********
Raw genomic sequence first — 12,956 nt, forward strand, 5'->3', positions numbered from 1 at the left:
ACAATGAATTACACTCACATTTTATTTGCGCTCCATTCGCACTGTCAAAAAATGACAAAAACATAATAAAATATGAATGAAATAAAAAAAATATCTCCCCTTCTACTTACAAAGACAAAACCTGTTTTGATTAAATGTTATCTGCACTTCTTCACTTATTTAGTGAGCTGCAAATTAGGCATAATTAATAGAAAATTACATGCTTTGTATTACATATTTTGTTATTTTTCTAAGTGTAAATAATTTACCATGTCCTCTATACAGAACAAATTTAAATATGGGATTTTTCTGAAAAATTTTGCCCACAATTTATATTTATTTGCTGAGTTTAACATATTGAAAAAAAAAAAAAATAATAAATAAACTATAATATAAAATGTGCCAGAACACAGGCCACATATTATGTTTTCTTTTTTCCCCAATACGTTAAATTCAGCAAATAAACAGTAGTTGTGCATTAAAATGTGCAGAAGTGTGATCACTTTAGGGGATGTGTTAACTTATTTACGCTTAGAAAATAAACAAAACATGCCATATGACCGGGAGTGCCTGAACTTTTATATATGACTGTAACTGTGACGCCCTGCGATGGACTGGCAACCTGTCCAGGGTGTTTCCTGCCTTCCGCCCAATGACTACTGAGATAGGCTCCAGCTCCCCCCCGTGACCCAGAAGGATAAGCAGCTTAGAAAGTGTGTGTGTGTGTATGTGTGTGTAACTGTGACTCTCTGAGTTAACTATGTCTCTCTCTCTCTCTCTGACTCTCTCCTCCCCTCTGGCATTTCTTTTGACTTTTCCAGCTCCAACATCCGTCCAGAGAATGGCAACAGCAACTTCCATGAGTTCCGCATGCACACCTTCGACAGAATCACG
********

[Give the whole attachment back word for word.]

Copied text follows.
Raw genomic sequence first — 12,956 nt, forward strand, 5'->3', positions numbered from 1 at the left:
ACAATGAATTACACTCACATTTTATTTGCGCTCCATTCGCACTGTCAAAAAATGACAAAAACATAATAAAATATGAATGAAATAAAAAAAATATCTCCCCTTCTACTTACAAAGACAAAACCTGTTTTGATTAAATGTTATCTGCACTTCTTCACTTATTTAGTGAGCTGCAAATTAGGCATAATTAATAGAAAATTACATGCTTTGTATTACATATTTTGTTATTTTTCTAAGTGTAAATAATTTACCATGTCCTCTATACAGAACAAATTTAAATATGGGATTTTTCTGAAAAATTTTGCCCACAATTTATATTTATTTGCTGAGTTTAACATATTGAAAAAAAAAAAAAATAATAAATAAACTATAATATAAAATGTGCCAGAACACAGGCCACATATTATGTTTTCTTTTTTCCCCAATACGTTAAATTCAGCAAATAAACAGTAGTTGTGCATTAAAATGTGCAGAAGTGTGATCACTTTAGGGGATGTGTTAACTTATTTACGCTTAGAAAATAAACAAAACATGCCATATGACCGGGAGTGCCTGAACTTTTATATATGACTGTAACTGTGACGCCCTGCGATGGACTGGCAACCTGTCCAGGGTGTTTCCTGCCTTCCGCCCAATGACTACTGAGATAGGCTCCAGCTCCCCCCCGTGACCCAGAAGGATAAGCAGCTTAGAAAGTGTGTGTGTGTGTATGTGTGTGTAACTGTGACTCTCTGAGTTAACTATGTCTCTCTCTCTCTCTCTGACTCTCTCCTCCCCTCTGGCATTTCTTTTGACTTTTCCAGCTCCAACATCCGTCCAGAGAATGGCAACAGCAACTTCCATGAGTTCCGCATGCACACCTTCGACAGAATCACG